December 21, 1862 – Confederate Brigadier General John Hunt Morgan embarked on his third Kentucky raid after a successful operation and a marriage earlier this month.
On December 6, Morgan’s Confederate partisans, detached from General Braxton Bragg’s Army of Tennessee, advanced on Hartsville, 35 miles northeast of Nashville. They consisted of nearly 2,000 men in four infantry and two cavalry regiments. Their advance was screened by a Confederate infantry feint toward Lavergne on the Nashville-Murfreesboro road, and Lebanon northeast of Nashville. That night, Morgan’s men began crossing the Cumberland River in bitter cold.
The next day, Morgan descended on Hartsville and attacked the 3,000-man garrison under Colonel Absalom B. Moore of Illinois. The Confederates inflicted 300 casualties within an hour while losing just 125. According to Colonel Basil W. Duke of Morgan’s force, “The white flag was hoisted an hour and a half after the first shot was fired.” Moore surrendered 1,762 men, along with all their supplies and equipment. Morgan’s men then returned to Bragg’s army at Murfreesboro.
A week later, Morgan married Mattie Ready at Murfreesboro. Bragg and all his ranking officers attended the ceremony, which was performed by Lieutenant General Leonidas Polk, an ordained Episcopal bishop who wore his vestments over his military uniform. The guest list was so large that the marriage had to take place in the town courthouse. The parties that followed made this the main event of Christmas and the social event of the year, even if it did hinder military discipline.
Another week later, Morgan set out for his home state of Kentucky, leading about 2,500 men out of Alexandria near Carthage, Tennessee. Morgan planned to cut the Louisville & Nashville Railroad, the principal supply line for Major General William S. Rosecrans’s Federal Army of the Cumberland. To do this, Morgan intended to destroy the two enormous railroad trestles over Muldraugh’s Hill, near President Abraham Lincoln’s birthplace and current site of Fort Knox.
Skirmishing occurred at various points as Morgan’s troopers crossed the Cumberland and entered Kentucky on the 22nd. They rode through Glasgow on the 24th, and crossed the Green River on Christmas Day. The troopers clashed with Federals at Green’s Chapel and Bear Wallow, taking hundreds of prisoners.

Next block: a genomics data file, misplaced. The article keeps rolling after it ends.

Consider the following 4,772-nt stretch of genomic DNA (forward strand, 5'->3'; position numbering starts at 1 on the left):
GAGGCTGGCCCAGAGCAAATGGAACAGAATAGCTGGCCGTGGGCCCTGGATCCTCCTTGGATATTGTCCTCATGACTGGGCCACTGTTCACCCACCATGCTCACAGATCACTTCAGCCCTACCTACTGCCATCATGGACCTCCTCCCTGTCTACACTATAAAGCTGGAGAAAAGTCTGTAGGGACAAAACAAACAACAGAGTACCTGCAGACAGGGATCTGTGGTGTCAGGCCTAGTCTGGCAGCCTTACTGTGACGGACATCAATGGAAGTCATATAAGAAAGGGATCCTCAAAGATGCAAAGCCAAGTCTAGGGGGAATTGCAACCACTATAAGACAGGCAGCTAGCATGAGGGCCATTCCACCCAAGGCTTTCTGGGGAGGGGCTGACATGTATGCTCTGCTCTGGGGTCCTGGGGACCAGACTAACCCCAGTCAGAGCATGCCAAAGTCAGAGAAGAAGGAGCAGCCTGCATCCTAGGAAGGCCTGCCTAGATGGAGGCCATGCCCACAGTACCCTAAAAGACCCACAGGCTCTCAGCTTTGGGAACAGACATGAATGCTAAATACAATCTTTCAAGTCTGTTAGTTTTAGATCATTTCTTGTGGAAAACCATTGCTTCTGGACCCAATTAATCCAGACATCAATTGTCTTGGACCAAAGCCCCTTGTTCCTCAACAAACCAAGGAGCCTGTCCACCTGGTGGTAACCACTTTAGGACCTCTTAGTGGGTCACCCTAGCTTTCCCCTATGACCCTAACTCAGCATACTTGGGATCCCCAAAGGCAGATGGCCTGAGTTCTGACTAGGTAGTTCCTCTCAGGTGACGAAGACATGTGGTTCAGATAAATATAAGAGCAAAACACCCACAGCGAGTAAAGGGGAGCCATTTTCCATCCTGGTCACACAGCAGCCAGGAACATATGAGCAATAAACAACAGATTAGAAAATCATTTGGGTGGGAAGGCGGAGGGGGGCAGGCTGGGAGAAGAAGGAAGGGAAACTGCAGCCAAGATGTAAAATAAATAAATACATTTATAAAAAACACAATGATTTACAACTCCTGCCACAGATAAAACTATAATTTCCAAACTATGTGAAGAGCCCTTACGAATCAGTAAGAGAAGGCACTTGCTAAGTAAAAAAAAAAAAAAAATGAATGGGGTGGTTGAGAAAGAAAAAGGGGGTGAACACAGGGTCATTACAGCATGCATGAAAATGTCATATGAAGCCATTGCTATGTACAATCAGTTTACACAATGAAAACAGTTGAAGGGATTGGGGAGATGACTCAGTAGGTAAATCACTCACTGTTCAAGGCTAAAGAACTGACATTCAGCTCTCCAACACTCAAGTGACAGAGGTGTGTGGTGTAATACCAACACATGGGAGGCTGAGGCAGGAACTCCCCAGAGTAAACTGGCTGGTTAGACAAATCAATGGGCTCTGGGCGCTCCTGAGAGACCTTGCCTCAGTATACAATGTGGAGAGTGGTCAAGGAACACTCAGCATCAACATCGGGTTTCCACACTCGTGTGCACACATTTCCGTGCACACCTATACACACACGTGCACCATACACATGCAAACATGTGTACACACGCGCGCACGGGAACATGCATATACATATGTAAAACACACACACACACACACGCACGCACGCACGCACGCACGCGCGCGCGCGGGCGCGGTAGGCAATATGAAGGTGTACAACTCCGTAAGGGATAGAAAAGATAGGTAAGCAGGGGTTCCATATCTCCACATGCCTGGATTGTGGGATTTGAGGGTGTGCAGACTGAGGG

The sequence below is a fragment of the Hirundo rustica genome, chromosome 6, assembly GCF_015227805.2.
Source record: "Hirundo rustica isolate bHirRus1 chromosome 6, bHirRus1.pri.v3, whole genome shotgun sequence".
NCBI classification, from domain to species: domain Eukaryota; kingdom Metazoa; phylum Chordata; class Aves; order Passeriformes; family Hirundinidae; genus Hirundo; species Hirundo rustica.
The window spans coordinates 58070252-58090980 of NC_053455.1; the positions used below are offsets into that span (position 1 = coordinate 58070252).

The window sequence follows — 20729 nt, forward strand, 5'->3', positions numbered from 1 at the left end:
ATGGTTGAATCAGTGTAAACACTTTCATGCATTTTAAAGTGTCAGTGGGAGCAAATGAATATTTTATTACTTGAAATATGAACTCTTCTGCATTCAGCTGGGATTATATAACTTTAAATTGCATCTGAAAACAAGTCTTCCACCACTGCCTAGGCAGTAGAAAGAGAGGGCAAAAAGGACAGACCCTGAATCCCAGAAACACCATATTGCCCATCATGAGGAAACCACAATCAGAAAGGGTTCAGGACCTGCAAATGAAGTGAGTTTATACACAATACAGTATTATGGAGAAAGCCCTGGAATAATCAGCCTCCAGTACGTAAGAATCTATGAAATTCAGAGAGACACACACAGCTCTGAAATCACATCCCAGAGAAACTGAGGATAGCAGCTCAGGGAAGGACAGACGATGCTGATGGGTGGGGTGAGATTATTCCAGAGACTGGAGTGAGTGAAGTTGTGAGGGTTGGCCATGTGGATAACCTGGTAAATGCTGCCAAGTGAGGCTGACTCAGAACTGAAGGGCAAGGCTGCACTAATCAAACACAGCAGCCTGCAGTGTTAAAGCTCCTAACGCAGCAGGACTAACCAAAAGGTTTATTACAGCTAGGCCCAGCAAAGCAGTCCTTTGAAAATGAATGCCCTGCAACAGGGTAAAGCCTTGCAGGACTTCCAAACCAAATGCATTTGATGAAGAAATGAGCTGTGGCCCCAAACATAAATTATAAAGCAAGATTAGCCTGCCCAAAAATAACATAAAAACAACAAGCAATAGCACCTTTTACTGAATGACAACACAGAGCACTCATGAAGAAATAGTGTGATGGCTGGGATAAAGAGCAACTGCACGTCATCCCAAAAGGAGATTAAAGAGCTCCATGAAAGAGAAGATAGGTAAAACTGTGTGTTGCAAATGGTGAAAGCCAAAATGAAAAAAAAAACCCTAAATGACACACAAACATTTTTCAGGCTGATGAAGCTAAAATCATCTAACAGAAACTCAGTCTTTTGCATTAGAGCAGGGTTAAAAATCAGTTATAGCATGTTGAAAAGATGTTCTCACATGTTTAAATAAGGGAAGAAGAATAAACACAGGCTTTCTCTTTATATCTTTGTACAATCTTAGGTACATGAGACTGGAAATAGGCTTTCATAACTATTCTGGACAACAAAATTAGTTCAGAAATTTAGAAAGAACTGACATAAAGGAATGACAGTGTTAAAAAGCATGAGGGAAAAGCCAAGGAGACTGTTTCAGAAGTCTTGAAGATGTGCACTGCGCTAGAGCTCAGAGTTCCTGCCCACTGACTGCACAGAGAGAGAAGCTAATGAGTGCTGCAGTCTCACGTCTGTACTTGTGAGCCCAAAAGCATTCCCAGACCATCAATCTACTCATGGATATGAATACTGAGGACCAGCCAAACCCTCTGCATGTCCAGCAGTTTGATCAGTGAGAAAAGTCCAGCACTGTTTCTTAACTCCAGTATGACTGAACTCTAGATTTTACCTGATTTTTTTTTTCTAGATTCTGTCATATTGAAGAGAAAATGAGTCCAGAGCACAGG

The Confederates camped near Elizabethtown, north of Munfordville, on the 26th, and they launched a surprise attack on the Federal garrison there the next day. Morgan captured the entire 600-man force at Elizabethtown, and his men started wrecking track on the Louisville & Nashville. Taking Elizabethtown gave them a clear path to Muldraugh’s Hill.
The troopers captured the Federal garrison at Muldraugh’s Hill the next day. They then burned the 500-foot-long, 80-foot-high railroad trestles as planned. This wrecked Rosecrans’s supply line via the Louisville & Nashville Railroad. Morgan’s troopers skirmished with Federals at Bacon Creek before continuing eastward.
Morgan began heading back toward Tennessee on the 29th, capturing Boston and clashing with Federals at Springfield and New Haven. Federal forces in the area began assembling after their initial confusion to pursue Morgan. The Confederates skirmished outside New Haven on the 30th, and near New Market on New Year’s Eve. The raid continued into January, with Morgan having already accomplished his mission.
Brooksher, William R./Snider, David K., Historical Times Illustrated Encyclopedia of the Civil War (New York: Harper & Row, 1986, Patricia L. Faust ed.), p. 511-12; Denney, Robert E., The Civil War Years: A Day-by-Day Chronicle (New York: Gramercy Books, 1992 [1998 edition]), p. 238, 246-47; Foote, Shelby, The Civil War: A Narrative: Volume 2: Fredericksburg to Meridian (Vintage Civil War Library, Knopf Doubleday Publishing Group, Kindle Edition, 2011), p. 8, 83-84; Fredriksen, John C., Civil War Almanac (New York: Checkmark Books, 2007), p. 236, 242-47; Long, E.B. with Long, Barbara, The Civil War Day by Day (New York Da Capo Press, Inc., 1971), p. 293-94, 299-301; Pollard, Edward A., Southern History of the War (New York: C.B. Richardson, 1866; revised version New York: The Fairfax Press, 1990), p. 552-53; Street, Jr., James, The Struggle for Tennessee: Tupelo to Stones River (Alexandria, VA: Time-Life Books, 1983), p. 85-88, 90-91